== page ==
News / Africa

Uganda’s Batwa Reclaiming their Ancestral Forest as Tour Guides

A makeshift Batwa camp on the edge of Mgahinga National Park. December 11, 2012. (Hilary Heuler / VOA News)
A makeshift Batwa camp on the edge of Mgahinga National Park. December 11, 2012. (Hilary Heuler / VOA News)
20 years ago Uganda's Batwa, or pygmies, were evicted from the forest to make way for a national park. But now the impoverished Batwa are being allowed back as tour guides, showing hikers how they used to live, and making some money in the process.

Listen to:
Uganda’s Batwa Reclaiming Their Ancestral Forest as Tour Guides
Uganda’s Batwa Reclaiming Their Ancestral Forest as Tour Guidesi
|| 0:00:00
...
 
🔇
X

Standing in the rain under the dripping forest canopy, Hagumimana Kanyabikingi offers up a traditional hunting prayer. May we kill an animal, he chants, and not be killed ourselves.

Hagumimana Kanyabikingi in the forest of Mgahinga National Park, where he and his ancestors once lived. December 11, 2012. (Hilary Heuler / VOA News)Hagumimana Kanyabikingi in the forest of Mgahinga National Park, where he and his ancestors once lived. December 11, 2012. (Hilary Heuler / VOA News)
x
Hagumimana Kanyabikingi in the forest of Mgahinga National Park, where he and his ancestors once lived. December 11, 2012. (Hilary Heuler / VOA News)
Hagumimana Kanyabikingi in the forest of Mgahinga National Park, where he and his ancestors once lived. December 11, 2012. (Hilary Heuler / VOA News)
Kanyabikingi is a Batwa, or “pygmy”, and for centuries his ancestors lived here in the forested mountains of southwestern Uganda. They were evicted in 1991 with the creation of Mgahinga National Park, near the town of Kisoro.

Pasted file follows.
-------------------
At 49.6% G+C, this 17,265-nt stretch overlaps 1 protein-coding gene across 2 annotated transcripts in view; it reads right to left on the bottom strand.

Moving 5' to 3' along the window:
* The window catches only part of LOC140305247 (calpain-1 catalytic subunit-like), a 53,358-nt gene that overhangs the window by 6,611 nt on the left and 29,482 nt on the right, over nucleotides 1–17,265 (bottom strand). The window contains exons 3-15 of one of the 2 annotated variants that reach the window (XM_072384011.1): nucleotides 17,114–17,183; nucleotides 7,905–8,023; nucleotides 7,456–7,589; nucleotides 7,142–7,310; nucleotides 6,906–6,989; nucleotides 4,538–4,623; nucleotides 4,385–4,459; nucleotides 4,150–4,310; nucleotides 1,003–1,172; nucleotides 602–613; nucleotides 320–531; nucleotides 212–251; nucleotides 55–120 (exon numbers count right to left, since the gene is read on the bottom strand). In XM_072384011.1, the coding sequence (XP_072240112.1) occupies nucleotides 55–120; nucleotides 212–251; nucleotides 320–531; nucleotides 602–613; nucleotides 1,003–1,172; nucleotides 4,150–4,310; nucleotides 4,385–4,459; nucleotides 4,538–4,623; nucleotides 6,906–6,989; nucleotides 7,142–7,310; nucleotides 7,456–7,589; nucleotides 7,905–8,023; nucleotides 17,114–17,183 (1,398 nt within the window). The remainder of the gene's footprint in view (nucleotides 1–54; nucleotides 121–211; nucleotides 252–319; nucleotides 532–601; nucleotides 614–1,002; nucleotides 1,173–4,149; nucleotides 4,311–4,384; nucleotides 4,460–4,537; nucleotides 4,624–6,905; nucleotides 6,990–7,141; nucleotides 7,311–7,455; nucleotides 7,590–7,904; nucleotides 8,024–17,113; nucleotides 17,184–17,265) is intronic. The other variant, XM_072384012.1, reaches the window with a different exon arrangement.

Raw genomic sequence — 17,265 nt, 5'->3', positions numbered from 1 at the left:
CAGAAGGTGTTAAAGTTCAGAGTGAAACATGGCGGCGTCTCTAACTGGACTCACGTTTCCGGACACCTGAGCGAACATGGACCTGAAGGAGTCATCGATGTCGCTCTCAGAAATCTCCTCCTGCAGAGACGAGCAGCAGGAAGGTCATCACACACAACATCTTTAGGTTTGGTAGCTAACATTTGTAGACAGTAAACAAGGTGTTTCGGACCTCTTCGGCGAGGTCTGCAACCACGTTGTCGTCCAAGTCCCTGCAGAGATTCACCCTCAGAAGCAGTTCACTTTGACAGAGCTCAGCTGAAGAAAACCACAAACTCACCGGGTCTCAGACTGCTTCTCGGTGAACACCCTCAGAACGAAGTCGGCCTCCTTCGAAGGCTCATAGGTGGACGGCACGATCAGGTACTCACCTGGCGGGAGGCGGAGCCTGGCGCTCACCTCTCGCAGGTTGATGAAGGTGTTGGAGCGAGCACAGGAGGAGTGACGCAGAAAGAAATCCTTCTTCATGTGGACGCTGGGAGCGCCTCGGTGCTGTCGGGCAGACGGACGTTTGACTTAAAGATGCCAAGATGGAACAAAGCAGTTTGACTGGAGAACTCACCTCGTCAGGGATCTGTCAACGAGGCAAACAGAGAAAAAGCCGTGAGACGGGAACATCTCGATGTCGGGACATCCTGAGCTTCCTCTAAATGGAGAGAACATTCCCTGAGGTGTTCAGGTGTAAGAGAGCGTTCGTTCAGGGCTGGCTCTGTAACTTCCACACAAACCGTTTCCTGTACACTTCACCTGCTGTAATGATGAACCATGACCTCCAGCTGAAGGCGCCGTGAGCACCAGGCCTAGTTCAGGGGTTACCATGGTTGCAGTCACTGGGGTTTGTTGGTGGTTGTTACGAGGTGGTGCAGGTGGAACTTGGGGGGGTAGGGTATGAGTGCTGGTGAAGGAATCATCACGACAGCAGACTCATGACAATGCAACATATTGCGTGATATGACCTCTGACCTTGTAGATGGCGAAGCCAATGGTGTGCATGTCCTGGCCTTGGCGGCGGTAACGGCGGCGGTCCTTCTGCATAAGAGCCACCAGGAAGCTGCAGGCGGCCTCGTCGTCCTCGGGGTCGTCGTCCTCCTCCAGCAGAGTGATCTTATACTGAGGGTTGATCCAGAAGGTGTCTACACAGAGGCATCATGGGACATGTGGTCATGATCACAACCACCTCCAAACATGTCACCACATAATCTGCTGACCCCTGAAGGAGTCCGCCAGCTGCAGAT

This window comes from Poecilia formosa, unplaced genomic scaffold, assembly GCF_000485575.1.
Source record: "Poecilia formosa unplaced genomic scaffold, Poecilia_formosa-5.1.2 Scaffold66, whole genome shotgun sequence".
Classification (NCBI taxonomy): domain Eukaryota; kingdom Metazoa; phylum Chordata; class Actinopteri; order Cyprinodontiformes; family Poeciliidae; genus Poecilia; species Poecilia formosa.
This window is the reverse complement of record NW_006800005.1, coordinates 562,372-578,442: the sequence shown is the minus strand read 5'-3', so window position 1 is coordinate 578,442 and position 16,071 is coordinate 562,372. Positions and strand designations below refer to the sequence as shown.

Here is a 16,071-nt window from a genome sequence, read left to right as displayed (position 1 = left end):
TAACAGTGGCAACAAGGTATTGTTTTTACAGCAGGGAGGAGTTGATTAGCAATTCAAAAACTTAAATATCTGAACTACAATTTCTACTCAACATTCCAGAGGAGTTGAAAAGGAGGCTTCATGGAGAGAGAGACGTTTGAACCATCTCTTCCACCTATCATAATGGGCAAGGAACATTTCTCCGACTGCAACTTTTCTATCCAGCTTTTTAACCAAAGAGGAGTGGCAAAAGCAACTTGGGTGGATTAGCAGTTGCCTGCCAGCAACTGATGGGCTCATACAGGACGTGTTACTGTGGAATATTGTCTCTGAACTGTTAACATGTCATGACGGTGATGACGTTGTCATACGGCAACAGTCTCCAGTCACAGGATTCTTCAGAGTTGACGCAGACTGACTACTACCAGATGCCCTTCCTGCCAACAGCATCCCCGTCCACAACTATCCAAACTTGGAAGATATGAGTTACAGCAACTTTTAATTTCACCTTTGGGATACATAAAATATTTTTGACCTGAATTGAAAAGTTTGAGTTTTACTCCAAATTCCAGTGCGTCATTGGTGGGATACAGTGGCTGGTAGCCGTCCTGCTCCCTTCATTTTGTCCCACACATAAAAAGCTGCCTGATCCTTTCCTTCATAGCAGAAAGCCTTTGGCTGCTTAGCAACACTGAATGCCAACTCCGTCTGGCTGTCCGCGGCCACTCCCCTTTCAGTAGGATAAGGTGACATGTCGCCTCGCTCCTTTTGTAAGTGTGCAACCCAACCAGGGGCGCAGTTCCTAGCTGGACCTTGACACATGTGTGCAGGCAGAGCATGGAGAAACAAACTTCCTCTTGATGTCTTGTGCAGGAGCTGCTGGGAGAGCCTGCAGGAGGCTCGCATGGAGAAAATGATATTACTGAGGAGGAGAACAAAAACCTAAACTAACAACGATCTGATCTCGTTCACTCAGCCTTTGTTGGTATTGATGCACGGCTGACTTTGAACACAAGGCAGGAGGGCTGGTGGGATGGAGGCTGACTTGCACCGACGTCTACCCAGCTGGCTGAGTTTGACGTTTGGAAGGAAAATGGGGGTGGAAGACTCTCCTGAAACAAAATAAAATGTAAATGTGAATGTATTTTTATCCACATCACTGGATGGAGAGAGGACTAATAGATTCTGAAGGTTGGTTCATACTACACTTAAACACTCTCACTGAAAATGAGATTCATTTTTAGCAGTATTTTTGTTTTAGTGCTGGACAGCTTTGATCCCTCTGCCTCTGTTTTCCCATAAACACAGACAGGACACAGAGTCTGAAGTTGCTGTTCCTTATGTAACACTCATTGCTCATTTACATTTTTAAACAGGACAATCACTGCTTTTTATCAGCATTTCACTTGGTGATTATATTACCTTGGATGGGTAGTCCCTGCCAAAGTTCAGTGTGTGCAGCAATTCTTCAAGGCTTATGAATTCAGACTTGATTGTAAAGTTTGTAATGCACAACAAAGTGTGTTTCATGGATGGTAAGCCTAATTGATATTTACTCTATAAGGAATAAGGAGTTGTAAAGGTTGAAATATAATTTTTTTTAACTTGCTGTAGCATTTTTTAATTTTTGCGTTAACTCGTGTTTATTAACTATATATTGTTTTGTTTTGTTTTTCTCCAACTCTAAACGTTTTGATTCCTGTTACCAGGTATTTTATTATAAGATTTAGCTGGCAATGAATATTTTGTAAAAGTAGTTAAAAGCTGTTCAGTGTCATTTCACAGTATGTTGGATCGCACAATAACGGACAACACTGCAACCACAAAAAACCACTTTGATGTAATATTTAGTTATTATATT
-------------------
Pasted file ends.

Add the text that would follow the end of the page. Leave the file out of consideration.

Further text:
But now, the Batwa are being allowed to walk their old forest paths once again, as tour guides on the newly created Batwa Trail.

Pointing to the dense undergrowth, Kanyabikingi explains how they used to use strong vines to trap duiker and bush bucks, or hunt them with poison-tipped arrows.

Half the proceeds from the trail go to the Batwa themselves. The rest goes to the Uganda Wildlife Authority, or UWA, which had been looking for a way to attract tourists to the park.

As spokesperson Lillian Ngubuga explains, the family of mountain gorillas in Mgahinga comes and goes, and until recently they were living in neighboring Rwanda. “Which meant that we could not do gorilla tracking in Mgahinga any more, and for some time there wasn’t really much tourism activity going on in Mgahinga. Which meant that we needed to think of other ways of getting tourists to come and be interested in visiting. We needed something new, and this was really kind of like a God-sent idea. We are able to improve people’s livelihoods, but also it is helping us to generate funds for conservation and biodiversity management in the park,” she said.

For the Batwa as well, the money is badly needed. Since they were evicted, several hundred have been living in poverty in makeshift camps at the forest’s edge. They are unaccustomed to the ways of the outside world, says Penninah Zaninka, of the United Organization for Batwa Development in Uganda.